Death isn’t always tragic, at least not in this Romanian cemetery, where the dead beguile visitors with tales of their lives.
The Merry Cemetery in the northwestern village of Sapanta is a collection of more than 1,000 elaborate wooden Orthodox crosses etched with colourful epitaphs and childlike drawings.
There are few secrets in this small community and whatever flaws someone had when they were alive are turned into “grave art” when they die.
This darkly humorous and matter-of-fact approach, rooted in the traditional peasant culture of the region, intrigues visitors.
Despite its remote location some 600 km northwest of the Romanian capital, Bucharest, the cemetery is one of the country’s top tourist attractions.
“I’ve seen what touches [tourists]. This cemetery… is not just a cemetery. People realised that this indeed is a place where you can laugh at death itself,” said sculptor Dumitru Pop Tincu, 62, who crafted many of the crosses. He was speaking in his workshop, dressed in a traditional costume of an embroidered smock, loose trousers and a straw hat.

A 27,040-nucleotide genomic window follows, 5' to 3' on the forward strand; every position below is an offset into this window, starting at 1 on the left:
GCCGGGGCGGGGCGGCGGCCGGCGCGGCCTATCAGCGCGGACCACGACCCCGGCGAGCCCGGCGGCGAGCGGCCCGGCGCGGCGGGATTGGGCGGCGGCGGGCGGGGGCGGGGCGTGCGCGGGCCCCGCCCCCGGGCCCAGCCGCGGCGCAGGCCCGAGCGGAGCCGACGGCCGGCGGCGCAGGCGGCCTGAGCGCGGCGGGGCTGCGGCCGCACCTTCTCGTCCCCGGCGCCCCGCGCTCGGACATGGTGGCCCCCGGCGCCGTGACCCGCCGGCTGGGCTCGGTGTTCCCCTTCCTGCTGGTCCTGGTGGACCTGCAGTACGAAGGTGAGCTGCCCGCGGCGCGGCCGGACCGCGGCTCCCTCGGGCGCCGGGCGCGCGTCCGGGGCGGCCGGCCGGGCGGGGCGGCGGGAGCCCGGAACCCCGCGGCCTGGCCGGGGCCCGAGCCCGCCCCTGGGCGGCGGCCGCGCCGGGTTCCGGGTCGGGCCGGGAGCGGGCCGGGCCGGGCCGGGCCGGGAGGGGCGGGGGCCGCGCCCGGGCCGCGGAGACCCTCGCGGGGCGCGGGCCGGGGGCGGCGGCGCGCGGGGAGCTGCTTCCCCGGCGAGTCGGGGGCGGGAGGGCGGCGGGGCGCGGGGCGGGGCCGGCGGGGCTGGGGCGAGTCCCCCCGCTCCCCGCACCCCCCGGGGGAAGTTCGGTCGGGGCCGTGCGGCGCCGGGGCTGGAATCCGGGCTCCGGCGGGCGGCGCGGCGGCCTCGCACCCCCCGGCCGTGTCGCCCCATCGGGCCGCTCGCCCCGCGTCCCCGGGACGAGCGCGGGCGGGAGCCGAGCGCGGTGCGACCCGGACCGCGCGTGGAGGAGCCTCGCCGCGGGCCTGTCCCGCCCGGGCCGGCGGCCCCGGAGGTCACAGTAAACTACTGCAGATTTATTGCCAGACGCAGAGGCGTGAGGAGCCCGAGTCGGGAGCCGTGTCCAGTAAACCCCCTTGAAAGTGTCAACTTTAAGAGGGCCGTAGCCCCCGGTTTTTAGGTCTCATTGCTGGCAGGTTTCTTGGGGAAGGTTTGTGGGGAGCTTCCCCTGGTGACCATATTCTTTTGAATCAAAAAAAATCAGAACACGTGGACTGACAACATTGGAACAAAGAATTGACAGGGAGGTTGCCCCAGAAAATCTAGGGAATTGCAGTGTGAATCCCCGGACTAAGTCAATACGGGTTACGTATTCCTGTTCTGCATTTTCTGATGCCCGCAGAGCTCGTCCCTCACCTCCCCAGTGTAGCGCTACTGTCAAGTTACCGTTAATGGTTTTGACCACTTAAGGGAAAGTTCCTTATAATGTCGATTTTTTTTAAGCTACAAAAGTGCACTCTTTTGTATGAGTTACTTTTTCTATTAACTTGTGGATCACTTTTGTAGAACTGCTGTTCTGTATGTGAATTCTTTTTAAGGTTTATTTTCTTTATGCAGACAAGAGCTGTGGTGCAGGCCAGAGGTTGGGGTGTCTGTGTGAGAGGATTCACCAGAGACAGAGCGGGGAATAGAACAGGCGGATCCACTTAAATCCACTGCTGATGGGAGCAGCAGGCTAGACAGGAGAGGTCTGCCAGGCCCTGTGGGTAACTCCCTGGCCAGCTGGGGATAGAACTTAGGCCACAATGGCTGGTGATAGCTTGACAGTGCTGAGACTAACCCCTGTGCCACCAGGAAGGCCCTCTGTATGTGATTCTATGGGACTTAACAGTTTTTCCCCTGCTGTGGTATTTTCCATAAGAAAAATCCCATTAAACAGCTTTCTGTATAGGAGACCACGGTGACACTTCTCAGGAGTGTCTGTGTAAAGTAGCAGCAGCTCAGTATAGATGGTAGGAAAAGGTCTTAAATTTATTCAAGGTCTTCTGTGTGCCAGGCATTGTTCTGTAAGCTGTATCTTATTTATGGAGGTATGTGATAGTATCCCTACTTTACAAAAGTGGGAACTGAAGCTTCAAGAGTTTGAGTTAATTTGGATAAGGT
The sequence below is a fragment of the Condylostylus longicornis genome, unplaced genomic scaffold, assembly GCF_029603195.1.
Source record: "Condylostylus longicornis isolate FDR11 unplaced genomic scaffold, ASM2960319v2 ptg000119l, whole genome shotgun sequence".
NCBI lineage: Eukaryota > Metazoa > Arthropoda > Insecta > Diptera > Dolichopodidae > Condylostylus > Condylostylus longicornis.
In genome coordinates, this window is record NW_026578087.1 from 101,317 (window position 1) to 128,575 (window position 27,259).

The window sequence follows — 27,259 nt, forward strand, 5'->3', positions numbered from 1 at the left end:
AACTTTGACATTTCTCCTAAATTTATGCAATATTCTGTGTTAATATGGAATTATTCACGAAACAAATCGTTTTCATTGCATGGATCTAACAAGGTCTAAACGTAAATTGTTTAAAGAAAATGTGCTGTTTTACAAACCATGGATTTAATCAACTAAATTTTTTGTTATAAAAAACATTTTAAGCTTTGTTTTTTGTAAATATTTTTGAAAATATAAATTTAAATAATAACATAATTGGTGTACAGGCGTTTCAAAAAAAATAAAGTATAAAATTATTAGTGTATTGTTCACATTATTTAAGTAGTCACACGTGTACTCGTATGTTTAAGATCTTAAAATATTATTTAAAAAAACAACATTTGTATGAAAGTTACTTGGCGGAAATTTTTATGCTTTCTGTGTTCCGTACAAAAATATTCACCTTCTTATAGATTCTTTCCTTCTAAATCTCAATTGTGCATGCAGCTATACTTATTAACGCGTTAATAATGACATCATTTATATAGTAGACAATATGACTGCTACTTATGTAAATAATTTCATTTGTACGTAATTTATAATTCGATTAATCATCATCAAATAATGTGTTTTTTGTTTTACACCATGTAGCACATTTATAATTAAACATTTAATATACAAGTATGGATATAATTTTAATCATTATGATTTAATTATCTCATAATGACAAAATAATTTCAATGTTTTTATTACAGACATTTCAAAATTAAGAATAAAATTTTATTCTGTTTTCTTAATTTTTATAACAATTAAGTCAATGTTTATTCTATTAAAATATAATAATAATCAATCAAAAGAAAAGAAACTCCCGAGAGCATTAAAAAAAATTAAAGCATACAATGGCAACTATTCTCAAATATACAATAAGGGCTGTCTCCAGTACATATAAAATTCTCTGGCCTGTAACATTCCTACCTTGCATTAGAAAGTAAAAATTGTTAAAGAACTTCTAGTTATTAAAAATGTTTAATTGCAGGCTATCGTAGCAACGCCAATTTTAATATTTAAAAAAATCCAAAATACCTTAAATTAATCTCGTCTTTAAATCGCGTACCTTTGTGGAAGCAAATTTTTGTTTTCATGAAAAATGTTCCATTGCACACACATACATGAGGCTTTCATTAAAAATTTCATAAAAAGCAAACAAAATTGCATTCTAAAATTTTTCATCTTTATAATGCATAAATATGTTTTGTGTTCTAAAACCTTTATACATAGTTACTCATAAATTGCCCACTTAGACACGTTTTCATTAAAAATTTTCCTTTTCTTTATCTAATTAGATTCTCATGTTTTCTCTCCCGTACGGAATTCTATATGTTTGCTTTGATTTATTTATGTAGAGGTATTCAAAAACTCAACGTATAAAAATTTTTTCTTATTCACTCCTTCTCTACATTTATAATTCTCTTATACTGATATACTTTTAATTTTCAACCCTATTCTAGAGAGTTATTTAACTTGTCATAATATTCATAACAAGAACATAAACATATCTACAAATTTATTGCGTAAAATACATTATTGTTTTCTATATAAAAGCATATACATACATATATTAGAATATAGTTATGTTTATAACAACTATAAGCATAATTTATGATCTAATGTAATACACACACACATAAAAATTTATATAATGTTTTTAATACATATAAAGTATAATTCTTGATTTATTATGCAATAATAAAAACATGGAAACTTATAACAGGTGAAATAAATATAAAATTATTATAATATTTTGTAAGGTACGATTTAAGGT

One recent morning, German tourists were taking in the rows of intricately carved blue, yellow, green and red crosses, looking at the cartoon-like drawings and limericks written in a quirky language used by locals. Some consider the place less a graveyard and more an outdoor museum.
Romanian-born Gerhard Schuster, 63, who lives in Kempten, southern Germany, said: “Ever since I was a child, I heard stories about this. My parents were talking about the Merry Cemetery and I’ve always wanted to come and see it but wasn’t able to until now. ”
One of the drawings features a young man and a subway carriage the man was run over by a train. His epitaph reads: “I enjoyed life so much, I went to western Europe; may it be cursed along with the Paris metro. I used to be a gambler, and I died in 2001 when I was 16 years old.”
Some of the crosses resemble modern-day morality tales.
One epitaph for a truck driver warns the living about the perils of working too hard.